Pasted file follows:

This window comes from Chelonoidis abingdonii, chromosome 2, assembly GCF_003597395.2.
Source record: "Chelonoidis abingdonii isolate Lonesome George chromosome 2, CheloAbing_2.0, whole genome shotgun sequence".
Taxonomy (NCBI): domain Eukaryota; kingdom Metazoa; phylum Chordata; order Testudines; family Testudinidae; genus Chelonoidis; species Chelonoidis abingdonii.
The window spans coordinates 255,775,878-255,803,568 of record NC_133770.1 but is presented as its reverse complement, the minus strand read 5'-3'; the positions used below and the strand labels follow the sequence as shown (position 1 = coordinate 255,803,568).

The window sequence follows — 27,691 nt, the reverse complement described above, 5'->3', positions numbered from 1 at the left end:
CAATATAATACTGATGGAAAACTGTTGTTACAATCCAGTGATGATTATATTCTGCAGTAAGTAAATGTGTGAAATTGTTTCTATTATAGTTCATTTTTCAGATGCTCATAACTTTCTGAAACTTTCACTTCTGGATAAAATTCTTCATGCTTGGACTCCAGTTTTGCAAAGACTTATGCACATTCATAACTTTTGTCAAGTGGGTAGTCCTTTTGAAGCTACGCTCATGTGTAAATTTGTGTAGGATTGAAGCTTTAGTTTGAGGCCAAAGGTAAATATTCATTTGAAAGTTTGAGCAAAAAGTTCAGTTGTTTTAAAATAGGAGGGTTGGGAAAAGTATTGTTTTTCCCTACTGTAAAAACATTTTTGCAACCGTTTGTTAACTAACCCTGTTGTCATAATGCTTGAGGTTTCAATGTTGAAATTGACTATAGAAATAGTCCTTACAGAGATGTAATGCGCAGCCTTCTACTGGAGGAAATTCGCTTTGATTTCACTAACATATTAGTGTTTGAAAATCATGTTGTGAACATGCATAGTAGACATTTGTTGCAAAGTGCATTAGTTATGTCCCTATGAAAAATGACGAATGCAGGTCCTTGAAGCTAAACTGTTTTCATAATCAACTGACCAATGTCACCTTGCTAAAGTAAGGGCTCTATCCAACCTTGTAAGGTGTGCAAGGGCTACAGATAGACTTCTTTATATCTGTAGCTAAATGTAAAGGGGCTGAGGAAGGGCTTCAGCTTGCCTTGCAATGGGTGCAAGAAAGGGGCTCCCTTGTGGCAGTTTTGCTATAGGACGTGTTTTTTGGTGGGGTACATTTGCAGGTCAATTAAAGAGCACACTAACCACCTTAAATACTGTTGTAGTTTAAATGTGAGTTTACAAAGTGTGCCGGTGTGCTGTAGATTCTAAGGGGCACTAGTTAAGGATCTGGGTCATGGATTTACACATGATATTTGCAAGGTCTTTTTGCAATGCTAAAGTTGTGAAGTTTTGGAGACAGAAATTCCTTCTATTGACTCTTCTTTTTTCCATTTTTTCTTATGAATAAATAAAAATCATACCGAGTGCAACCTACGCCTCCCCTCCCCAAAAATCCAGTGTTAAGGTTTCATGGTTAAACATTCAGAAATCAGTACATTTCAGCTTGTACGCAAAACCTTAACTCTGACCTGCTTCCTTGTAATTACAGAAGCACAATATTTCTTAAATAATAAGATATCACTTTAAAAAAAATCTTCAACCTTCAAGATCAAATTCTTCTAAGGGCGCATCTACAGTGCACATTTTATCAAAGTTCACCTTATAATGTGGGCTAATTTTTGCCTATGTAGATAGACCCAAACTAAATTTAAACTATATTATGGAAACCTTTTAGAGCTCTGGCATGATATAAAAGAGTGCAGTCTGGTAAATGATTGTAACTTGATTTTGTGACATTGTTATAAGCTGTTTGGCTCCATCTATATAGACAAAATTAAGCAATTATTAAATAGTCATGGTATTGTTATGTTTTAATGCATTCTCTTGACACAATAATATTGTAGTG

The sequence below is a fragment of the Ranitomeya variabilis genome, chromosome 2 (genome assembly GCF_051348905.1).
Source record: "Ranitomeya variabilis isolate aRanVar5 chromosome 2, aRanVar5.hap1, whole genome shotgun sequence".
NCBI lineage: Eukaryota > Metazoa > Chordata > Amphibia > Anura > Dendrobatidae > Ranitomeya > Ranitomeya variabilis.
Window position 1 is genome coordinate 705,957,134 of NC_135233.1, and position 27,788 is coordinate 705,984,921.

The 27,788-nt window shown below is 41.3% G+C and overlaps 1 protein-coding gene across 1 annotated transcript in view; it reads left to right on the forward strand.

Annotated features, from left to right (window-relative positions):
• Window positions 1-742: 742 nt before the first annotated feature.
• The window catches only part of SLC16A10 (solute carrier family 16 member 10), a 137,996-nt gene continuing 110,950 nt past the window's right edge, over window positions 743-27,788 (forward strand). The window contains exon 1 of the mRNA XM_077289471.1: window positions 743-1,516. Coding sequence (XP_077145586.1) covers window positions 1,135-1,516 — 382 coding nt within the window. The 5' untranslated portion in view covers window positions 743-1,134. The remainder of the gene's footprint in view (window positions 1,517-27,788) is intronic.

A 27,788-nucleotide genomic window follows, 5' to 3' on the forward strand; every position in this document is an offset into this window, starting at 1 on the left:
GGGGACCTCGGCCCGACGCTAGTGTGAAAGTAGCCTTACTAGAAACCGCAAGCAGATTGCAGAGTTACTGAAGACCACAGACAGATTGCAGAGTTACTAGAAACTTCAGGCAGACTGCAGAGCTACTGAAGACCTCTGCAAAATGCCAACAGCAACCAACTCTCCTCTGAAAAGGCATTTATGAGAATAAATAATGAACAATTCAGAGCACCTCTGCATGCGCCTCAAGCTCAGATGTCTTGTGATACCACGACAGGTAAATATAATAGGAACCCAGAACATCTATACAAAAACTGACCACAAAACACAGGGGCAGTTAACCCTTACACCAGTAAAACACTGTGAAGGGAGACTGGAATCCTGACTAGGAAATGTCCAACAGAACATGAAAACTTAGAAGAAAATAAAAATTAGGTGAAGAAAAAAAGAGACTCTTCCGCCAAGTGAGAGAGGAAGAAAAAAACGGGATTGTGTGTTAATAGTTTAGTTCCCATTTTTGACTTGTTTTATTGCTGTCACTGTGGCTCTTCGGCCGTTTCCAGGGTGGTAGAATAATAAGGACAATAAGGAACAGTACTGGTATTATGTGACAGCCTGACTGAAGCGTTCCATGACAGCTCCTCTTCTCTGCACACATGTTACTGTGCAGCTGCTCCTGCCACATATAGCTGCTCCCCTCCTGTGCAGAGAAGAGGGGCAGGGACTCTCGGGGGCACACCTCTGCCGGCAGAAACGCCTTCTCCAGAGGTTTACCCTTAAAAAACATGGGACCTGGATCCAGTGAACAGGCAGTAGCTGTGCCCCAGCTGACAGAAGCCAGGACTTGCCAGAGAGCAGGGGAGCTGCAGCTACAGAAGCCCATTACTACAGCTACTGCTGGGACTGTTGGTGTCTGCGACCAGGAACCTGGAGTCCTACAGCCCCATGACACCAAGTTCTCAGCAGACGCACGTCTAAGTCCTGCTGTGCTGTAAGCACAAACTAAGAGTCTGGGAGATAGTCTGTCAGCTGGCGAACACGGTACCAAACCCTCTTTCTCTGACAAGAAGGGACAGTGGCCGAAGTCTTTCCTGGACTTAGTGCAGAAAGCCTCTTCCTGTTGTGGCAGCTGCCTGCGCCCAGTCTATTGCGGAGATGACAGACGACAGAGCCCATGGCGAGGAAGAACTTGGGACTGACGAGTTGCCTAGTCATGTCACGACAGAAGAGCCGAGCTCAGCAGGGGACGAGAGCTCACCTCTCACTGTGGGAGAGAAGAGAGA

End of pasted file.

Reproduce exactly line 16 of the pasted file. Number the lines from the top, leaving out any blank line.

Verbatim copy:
GGGGACCTCGGCCCGACGCTAGTGTGAAAGTAGCCTTACTAGAAACCGCAAGCAGATTGCAGAGTTACTGAAGACCACAGACAGATTGCAGAGTTACTAGAAACTTCAGGCAGACTGCAGAGCTACTGAAGACCTCTGCAAAATGCCAACAGCAACCAACTCTCCTCTGAAAAGGCATTTATGAGAATAAATAATGAACAATTCAGAGCACCTCTGCATGCGCCTCAAGCTCAGATGTCTTGTGATACCACGACAGGTAAATATAATAGGAACCCAGAACATCTATACAAAAACTGACCACAAAACACAGGGGCAGTTAACCCTTACACCAGTAAAACACTGTGAAGGGAGACTGGAATCCTGACTAGGAAATGTCCAACAGAACATGAAAACTTAGAAGAAAATAAAAATTAGGTGAAGAAAAAAAGAGACTCTTCCGCCAAGTGAGAGAGGAAGAAAAAAACGGGATTGTGTGTTAATAGTTTAGTTCCCATTTTTGACTTGTTTTATTGCTGTCACTGTGGCTCTTCGGCCGTTTCCAGGGTGGTAGAATAATAAGGACAATAAGGAACAGTACTGGTATTATGTGACAGCCTGACTGAAGCGTTCCATGACAGCTCCTCTTCTCTGCACACATGTTACTGTGCAGCTGCTCCTGCCACATATAGCTGCTCCCCTCCTGTGCAGAGAAGAGGGGCAGGGACTCTCGGGGGCACACCTCTGCCGGCAGAAACGCCTTCTCCAGAGGTTTACCCTTAAAAAACATGGGACCTGGATCCAGTGAACAGGCAGTAGCTGTGCCCCAGCTGACAGAAGCCAGGACTTGCCAGAGAGCAGGGGAGCTGCAGCTACAGAAGCCCATTACTACAGCTACTGCTGGGACTGTTGGTGTCTGCGACCAGGAACCTGGAGTCCTACAGCCCCATGACACCAAGTTCTCAGCAGACGCACGTCTAAGTCCTGCTGTGCTGTAAGCACAAACTAAGAGTCTGGGAGATAGTCTGTCAGCTGGCGAACACGGTACCAAACCCTCTTTCTCTGACAAGAAGGGACAGTGGCCGAAGTCTTTCCTGGACTTAGTGCAGAAAGCCTCTTCCTGTTGTGGCAGCTGCCTGCGCCCAGTCTATTGCGGAGATGACAGACGACAGAGCCCATGGCGAGGAAGAACTTGGGACTGACGAGTTGCCTAGTCATGTCACGACAGAAGAGCCGAGCTCAGCAGGGGACGAGAGCTCACCTCTCACTGTGGGAGAGAAGAGAGA